- Asset Allocation Insights
- Supply Bottlenecks May Be Peaking
- 2021-11-03 19:37
- Key Insights
- While consumer demand has rebounded sharply amid widespread coronavirus vaccinations, restoration of global supply chains has been more sluggish.
- Supply chain disruptions have caused shortages and driven up prices; however, key data suggest that supply bottlenecks may be peaking.
The coronavirus pandemic caused a sudden and unprecedented stop and restart of the global economy. Although consumer demand has since rebounded rapidly as vaccination campaigns have progressed, a corresponding restart of global supply chains has lagged, causing shortages and driving up prices globally.
Recently, the term “stagflation”—an economic environment featuring soaring inflation, high unemployment, and slow growth—has begun to creep into the economic discourse. A major area of concern is the shipping industry, where extensive labor shortages at ports are leaving many container ships waiting offshore for weeks to offload their cargo, driving up shipping costs.
A review of the Baltic Exchange Dry Index, which shows average prices for transporting dry bulk materials across more than 20 routes, and the Harper Petersen Charter Rate Index (HARPEX), which shows price developments in the global charter market for container ships, (Figure 1), illustrates the considerable rise in costs since early 2020. However, recent pricing trends—particularly in the HARPEX—indicate that issues may have at least stopped getting worse.
Supplier delivery times are another barometer for possible supply chain problems. In the U.S., these key data are tracked in monthly manufacturing surveys conducted in several U.S. Federal Reserve districts. An average of five of these surveys shows that delivery times began to deteriorate during the second half of 2020 and reached elevated levels during the summer of 2021 (Figure 2). However, the average leveled off in May and recently turned downward.
Overall, we are experiencing the impact of the mismatch in timing between the rebound in demand versus a ramp-up in supply. In our view, the worst appears to be behind us. While markets may face a challenging combination of high inflation and moderating economic growth in the near term, we believe that the longer-term economic outlook remains favorable.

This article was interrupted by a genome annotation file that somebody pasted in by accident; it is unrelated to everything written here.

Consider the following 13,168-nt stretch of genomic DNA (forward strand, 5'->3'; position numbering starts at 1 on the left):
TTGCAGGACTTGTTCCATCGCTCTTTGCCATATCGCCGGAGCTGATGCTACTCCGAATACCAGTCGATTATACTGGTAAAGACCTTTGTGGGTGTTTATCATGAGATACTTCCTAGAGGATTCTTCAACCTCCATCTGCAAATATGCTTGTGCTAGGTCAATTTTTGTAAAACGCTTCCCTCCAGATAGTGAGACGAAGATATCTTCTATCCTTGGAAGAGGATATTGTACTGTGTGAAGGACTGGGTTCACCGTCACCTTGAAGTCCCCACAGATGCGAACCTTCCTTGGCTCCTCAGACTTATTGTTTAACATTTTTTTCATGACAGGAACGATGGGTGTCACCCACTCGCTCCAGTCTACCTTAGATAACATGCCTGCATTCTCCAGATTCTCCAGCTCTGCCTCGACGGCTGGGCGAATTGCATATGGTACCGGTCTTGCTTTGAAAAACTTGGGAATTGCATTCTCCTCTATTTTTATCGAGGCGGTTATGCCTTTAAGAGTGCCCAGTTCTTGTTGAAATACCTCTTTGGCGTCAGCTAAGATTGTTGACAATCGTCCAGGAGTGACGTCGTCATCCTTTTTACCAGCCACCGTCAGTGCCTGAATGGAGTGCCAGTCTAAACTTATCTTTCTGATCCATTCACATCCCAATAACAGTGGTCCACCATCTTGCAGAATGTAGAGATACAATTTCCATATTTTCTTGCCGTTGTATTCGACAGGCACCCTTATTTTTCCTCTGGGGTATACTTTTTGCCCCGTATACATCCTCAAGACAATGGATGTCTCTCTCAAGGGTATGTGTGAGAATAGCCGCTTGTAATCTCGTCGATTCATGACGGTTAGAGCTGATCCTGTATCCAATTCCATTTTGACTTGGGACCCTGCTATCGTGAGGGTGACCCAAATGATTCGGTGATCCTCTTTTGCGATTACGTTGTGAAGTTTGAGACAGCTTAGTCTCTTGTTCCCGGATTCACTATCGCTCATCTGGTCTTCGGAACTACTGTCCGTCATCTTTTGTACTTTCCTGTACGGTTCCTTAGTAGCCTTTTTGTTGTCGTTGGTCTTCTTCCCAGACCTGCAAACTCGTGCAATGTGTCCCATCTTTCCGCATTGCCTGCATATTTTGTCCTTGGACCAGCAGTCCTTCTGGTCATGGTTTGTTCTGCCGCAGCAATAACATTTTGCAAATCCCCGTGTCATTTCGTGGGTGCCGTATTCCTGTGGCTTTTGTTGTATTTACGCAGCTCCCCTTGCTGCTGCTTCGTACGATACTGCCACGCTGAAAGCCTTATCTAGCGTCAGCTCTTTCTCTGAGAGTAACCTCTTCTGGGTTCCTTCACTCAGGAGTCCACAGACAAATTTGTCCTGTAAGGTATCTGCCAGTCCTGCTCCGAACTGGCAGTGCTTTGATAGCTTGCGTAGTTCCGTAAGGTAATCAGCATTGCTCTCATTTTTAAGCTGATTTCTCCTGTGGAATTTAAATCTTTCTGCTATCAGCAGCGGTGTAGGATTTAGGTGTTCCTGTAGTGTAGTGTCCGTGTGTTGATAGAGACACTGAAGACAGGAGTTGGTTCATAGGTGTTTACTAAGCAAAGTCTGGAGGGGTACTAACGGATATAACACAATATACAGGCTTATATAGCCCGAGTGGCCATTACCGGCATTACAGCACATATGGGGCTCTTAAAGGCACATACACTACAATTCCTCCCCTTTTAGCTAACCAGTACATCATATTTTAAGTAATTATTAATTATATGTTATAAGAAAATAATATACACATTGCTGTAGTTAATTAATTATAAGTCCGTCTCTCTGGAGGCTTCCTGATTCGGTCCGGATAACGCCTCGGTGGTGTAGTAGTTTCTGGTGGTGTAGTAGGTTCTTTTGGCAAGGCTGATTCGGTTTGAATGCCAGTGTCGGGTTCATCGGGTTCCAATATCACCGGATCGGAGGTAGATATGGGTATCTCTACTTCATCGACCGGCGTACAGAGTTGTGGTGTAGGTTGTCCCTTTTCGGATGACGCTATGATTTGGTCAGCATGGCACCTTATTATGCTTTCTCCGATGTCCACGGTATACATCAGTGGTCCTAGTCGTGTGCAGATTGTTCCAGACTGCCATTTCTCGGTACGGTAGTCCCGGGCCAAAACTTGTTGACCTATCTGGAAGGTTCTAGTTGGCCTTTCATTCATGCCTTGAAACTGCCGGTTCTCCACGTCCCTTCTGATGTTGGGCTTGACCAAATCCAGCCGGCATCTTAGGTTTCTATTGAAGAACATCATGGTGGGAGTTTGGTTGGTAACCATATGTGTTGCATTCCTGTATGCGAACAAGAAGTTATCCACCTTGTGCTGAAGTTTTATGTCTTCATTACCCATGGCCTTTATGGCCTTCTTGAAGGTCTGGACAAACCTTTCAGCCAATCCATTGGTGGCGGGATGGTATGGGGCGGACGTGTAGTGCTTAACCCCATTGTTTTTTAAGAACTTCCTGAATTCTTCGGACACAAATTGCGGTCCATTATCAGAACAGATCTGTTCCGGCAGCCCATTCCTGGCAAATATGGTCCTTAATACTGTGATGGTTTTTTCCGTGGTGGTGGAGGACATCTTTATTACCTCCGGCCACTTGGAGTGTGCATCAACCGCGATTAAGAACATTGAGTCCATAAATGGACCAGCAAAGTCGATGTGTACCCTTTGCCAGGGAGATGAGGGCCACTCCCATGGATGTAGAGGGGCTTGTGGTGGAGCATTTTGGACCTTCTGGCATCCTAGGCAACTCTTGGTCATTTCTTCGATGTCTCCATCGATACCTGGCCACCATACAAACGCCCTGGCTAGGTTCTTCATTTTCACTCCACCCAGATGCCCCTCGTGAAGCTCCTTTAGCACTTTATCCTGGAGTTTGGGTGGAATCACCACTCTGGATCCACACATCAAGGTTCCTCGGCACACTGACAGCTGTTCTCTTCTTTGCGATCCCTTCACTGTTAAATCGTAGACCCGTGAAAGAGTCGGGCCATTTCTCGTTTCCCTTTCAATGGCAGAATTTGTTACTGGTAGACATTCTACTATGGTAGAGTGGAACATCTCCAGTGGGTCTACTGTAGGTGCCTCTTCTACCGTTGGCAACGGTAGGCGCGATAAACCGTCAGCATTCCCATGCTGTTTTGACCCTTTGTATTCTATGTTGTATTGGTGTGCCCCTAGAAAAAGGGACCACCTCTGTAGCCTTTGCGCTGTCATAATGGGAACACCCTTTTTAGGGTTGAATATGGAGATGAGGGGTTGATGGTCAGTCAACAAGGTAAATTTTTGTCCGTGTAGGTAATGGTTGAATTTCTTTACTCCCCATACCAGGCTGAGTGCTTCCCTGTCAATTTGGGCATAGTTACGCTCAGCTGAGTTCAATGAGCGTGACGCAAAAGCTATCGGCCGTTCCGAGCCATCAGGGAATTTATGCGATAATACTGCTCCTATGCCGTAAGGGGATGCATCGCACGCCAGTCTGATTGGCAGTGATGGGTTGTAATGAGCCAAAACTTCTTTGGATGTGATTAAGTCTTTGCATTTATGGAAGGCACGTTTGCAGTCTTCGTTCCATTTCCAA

Global Traffic Jam on the Seas May Be Abating
(Fig. 1) Shipping costs appear to have peaked
January 3, 2017, through October 15, 2021
Sources: The Baltic Exchange and Harper Petersen/Haver Analytics.
Consumer Wait Times Could Ease
(Fig. 2) Supply delivery times may have stopped getting worse
January 1, 2015, through September 30, 2021.
Past performance is not a reliable indicator of future performance.
1 Manufacturing surveys conducted in Chicago, Dallas, Kansas City, New York, and Philadelphia.
2 A z-score is a numerical measurement that describes a value’s relationship to the mean of a group of values. A z-score is measured in terms of standard deviations from the mean, with a positive value indicating the score is above the mean and a negative score indicating it is below the mean.
Sources: Federal Reserve Banks of Dallas, Kansas City, New York, and Philadelphia, MNI Market News/Haver Analytics. Data analysis by T. Rowe Price.
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The views contained herein are those of the authors as of November 2021 and are subject to change without notice; these views may differ from those of other T. Rowe Price associates.
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